Perhaps it’s just me, but I feel like there was something artful about the way Fox’s broadcast captured Koji Uehara‘s game-ending pickoff of Kolten Wong last night. Unwittingly artful, maybe, but still artful.

Turn up the volume loud enough and you can hear the woman with the Angry Birds hat yelling “Come on, Beltran!” She has no reason to believe this game would be over within a fraction of a second. Neither did Kolten Wong, neither did Koji Uehara, neither did Carlos Beltran and neither did anybody in the Fox production truck.

And so the first action we see, after the woman with the hat, is Mike Napoli holding up his glove and first base umpire Bill Miller holding up his fist. Napoli runs off the field, Wong slams his helmet. As little as I generally care for Joe Buck, his call could hardly have been better: “They check the runner and they pick him off!” Tim McCarver comes in with just an “oh, boy,” which is really the ultimate sentiment of the moment.

There will be some focus, I think, on Fox missing the actual game action. We didn’t see Uehara start his pickoff move, we didn’t see the throw. We barely saw the tag.

I don’t know much about broadcasting, but I assume missing each of those events is a violation of the broadcasting code of best practices (or something). I also couldn’t care less. The moment was still captured perfectly, because this is how the moment was meant to be interpreted. This was so improbable, so outside the scope of imaginable outcomes that it only seems right to catch everybody — literally — off guard.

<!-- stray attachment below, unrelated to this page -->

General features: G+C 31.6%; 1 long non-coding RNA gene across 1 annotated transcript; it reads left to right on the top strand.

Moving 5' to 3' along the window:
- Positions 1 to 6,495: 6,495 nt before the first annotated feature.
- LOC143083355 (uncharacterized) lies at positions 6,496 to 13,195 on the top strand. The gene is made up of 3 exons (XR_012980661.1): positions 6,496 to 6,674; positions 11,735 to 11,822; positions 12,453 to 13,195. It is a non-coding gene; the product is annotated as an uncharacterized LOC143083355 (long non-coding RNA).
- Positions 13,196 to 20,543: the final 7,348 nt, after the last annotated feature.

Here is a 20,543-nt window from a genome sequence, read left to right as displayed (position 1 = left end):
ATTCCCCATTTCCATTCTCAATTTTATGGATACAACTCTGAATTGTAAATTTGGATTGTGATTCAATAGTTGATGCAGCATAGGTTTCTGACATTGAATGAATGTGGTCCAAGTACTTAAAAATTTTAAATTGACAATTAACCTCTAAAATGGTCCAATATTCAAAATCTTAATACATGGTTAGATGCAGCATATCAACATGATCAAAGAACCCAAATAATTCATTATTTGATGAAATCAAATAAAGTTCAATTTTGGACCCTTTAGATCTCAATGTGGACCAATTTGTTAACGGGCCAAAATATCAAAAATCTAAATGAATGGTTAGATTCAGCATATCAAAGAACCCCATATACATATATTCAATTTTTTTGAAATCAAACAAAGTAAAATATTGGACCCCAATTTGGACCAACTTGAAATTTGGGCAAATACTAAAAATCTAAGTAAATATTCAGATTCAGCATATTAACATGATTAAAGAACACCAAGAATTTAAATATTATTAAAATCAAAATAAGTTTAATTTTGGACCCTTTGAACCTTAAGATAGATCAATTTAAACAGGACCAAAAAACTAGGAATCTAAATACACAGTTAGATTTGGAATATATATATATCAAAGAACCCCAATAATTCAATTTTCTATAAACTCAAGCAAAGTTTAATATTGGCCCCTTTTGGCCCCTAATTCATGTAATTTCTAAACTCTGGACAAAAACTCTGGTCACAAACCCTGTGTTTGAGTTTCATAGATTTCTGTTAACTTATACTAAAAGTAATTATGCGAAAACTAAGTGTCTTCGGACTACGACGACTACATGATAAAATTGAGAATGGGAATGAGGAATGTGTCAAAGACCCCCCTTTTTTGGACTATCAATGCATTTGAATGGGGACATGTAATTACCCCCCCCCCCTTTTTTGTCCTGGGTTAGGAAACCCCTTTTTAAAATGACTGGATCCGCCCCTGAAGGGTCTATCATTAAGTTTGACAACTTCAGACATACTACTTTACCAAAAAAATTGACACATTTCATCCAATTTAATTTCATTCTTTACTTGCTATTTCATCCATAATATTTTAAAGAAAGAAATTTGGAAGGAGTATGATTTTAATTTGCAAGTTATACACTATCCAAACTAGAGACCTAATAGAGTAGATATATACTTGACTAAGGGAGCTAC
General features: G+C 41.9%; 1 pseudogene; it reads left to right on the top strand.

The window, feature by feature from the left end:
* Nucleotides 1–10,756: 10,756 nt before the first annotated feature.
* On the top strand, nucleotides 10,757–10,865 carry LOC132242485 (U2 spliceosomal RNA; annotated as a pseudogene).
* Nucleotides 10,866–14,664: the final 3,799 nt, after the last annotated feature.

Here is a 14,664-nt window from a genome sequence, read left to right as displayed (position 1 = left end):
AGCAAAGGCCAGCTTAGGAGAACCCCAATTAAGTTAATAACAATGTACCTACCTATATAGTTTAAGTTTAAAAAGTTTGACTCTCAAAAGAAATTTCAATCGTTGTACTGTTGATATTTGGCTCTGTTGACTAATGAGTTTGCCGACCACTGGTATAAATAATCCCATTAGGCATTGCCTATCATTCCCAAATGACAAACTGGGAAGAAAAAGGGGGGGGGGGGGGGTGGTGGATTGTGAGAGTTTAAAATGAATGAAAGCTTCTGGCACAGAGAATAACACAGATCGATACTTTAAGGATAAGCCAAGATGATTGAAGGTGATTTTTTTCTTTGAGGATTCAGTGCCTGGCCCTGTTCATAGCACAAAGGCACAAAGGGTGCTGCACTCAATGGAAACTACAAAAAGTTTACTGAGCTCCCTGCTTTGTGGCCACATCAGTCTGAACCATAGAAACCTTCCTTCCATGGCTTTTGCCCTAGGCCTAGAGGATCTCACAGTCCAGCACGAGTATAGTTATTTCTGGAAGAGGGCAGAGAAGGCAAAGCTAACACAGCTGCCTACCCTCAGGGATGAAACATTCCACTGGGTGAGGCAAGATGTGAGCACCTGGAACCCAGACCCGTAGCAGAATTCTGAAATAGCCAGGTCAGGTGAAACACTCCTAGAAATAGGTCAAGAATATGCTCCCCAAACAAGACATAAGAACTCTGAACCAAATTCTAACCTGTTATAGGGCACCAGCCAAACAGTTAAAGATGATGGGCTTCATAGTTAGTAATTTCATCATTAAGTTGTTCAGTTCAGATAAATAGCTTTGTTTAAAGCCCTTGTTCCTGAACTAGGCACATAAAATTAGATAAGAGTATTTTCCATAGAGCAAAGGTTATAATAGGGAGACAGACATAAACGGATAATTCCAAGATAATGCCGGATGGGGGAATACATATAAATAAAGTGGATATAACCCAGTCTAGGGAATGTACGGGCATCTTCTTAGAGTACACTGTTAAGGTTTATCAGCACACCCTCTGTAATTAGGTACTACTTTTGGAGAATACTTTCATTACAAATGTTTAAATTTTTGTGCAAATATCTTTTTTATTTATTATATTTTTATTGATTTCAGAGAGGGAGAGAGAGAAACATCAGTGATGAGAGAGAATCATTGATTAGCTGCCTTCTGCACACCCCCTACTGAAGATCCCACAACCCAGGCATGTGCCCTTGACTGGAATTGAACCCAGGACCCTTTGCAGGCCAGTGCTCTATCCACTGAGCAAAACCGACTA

Uehara hadn’t thrown a pickoff in weeks. He had picked off two runners in his entire major league career. His pitching coach thought he threw over to first 10 times all season. Uehara himself said the purpose of the entire throw was to reset his rhythm on the mound. Not only was this not a thing we should have expected to see, it’s hardly even a thing that was meant to be seen. It was so minute and so meaningless Fox’s truck reasonably opted for the tension-capturing crowd shot.

And then Kolten Wong leaned a bit towards second base.

Baseball broadcasts are hardly art. But when framed correctly, a baseball broadcast can capture a moment. Sure, Fox’s broadcast didn’t capture the precise visual of Koji Uehara picking off Kolten Wong to end Game 4 yesterday, but it captured the spirit of it perfectly.